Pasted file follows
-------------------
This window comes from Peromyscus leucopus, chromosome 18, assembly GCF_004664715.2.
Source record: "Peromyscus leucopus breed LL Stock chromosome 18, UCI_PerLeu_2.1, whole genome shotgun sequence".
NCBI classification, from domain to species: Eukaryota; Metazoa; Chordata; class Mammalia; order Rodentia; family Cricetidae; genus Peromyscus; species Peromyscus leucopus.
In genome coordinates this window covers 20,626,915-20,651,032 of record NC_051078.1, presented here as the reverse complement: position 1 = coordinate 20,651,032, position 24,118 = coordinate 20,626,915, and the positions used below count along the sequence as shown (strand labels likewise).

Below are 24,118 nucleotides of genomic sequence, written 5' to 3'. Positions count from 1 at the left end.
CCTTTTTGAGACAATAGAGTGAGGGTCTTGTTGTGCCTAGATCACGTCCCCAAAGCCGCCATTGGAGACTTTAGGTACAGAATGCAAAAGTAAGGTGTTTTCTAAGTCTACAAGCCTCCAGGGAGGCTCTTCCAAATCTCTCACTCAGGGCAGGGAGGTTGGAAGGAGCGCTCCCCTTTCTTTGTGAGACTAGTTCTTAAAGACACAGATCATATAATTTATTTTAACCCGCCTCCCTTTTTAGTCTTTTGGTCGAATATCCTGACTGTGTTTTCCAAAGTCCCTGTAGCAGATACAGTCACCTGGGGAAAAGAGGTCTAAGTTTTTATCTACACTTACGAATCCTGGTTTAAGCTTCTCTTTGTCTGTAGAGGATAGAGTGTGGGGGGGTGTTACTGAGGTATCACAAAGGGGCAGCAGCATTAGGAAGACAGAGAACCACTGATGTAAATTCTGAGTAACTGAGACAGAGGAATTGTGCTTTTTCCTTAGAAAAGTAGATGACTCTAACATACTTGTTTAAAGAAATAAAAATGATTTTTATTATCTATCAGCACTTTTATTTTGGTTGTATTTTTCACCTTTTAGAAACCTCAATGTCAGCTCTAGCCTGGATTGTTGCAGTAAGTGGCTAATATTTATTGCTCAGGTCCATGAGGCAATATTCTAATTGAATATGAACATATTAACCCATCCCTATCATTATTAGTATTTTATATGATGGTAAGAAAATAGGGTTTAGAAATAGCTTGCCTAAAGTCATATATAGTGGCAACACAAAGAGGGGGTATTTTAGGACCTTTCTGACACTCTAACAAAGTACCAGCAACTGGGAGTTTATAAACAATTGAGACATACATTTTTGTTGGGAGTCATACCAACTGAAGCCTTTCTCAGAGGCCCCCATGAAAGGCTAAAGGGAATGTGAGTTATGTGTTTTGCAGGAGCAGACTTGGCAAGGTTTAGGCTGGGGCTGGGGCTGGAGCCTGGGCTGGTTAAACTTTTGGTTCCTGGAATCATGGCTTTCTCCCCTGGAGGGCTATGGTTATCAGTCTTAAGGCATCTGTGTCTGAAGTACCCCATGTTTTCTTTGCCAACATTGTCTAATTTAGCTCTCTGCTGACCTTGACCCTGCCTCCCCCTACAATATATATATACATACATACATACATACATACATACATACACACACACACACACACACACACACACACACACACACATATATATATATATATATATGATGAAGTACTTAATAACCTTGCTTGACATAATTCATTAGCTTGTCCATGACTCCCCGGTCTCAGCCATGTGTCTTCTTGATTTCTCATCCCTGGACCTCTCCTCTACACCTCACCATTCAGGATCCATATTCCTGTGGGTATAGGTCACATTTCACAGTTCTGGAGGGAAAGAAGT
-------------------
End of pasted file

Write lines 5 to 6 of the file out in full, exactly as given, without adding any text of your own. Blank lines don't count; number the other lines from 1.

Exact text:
Below are 24,118 nucleotides of genomic sequence, written 5' to 3'. Positions count from 1 at the left end.
CCTTTTTGAGACAATAGAGTGAGGGTCTTGTTGTGCCTAGATCACGTCCCCAAAGCCGCCATTGGAGACTTTAGGTACAGAATGCAAAAGTAAGGTGTTTTCTAAGTCTACAAGCCTCCAGGGAGGCTCTTCCAAATCTCTCACTCAGGGCAGGGAGGTTGGAAGGAGCGCTCCCCTTTCTTTGTGAGACTAGTTCTTAAAGACACAGATCATATAATTTATTTTAACCCGCCTCCCTTTTTAGTCTTTTGGTCGAATATCCTGACTGTGTTTTCCAAAGTCCCTGTAGCAGATACAGTCACCTGGGGAAAAGAGGTCTAAGTTTTTATCTACACTTACGAATCCTGGTTTAAGCTTCTCTTTGTCTGTAGAGGATAGAGTGTGGGGGGGTGTTACTGAGGTATCACAAAGGGGCAGCAGCATTAGGAAGACAGAGAACCACTGATGTAAATTCTGAGTAACTGAGACAGAGGAATTGTGCTTTTTCCTTAGAAAAGTAGATGACTCTAACATACTTGTTTAAAGAAATAAAAATGATTTTTATTATCTATCAGCACTTTTATTTTGGTTGTATTTTTCACCTTTTAGAAACCTCAATGTCAGCTCTAGCCTGGATTGTTGCAGTAAGTGGCTAATATTTATTGCTCAGGTCCATGAGGCAATATTCTAATTGAATATGAACATATTAACCCATCCCTATCATTATTAGTATTTTATATGATGGTAAGAAAATAGGGTTTAGAAATAGCTTGCCTAAAGTCATATATAGTGGCAACACAAAGAGGGGGTATTTTAGGACCTTTCTGACACTCTAACAAAGTACCAGCAACTGGGAGTTTATAAACAATTGAGACATACATTTTTGTTGGGAGTCATACCAACTGAAGCCTTTCTCAGAGGCCCCCATGAAAGGCTAAAGGGAATGTGAGTTATGTGTTTTGCAGGAGCAGACTTGGCAAGGTTTAGGCTGGGGCTGGGGCTGGAGCCTGGGCTGGTTAAACTTTTGGTTCCTGGAATCATGGCTTTCTCCCCTGGAGGGCTATGGTTATCAGTCTTAAGGCATCTGTGTCTGAAGTACCCCATGTTTTCTTTGCCAACATTGTCTAATTTAGCTCTCTGCTGACCTTGACCCTGCCTCCCCCTACAATATATATATACATACATACATACATACATACATACATACACACACACACACACACACACACACACACACACACACATATATATATATATATATATGATGAAGTACTTAATAACCTTGCTTGACATAATTCATTAGCTTGTCCATGACTCCCCGGTCTCAGCCATGTGTCTTCTTGATTTCTCATCCCTGGACCTCTCCTCTACACCTCACCATTCAGGATCCATATTCCTGTGGGTATAGGTCACATTTCACAGTTCTGGAGGGAAAGAAGT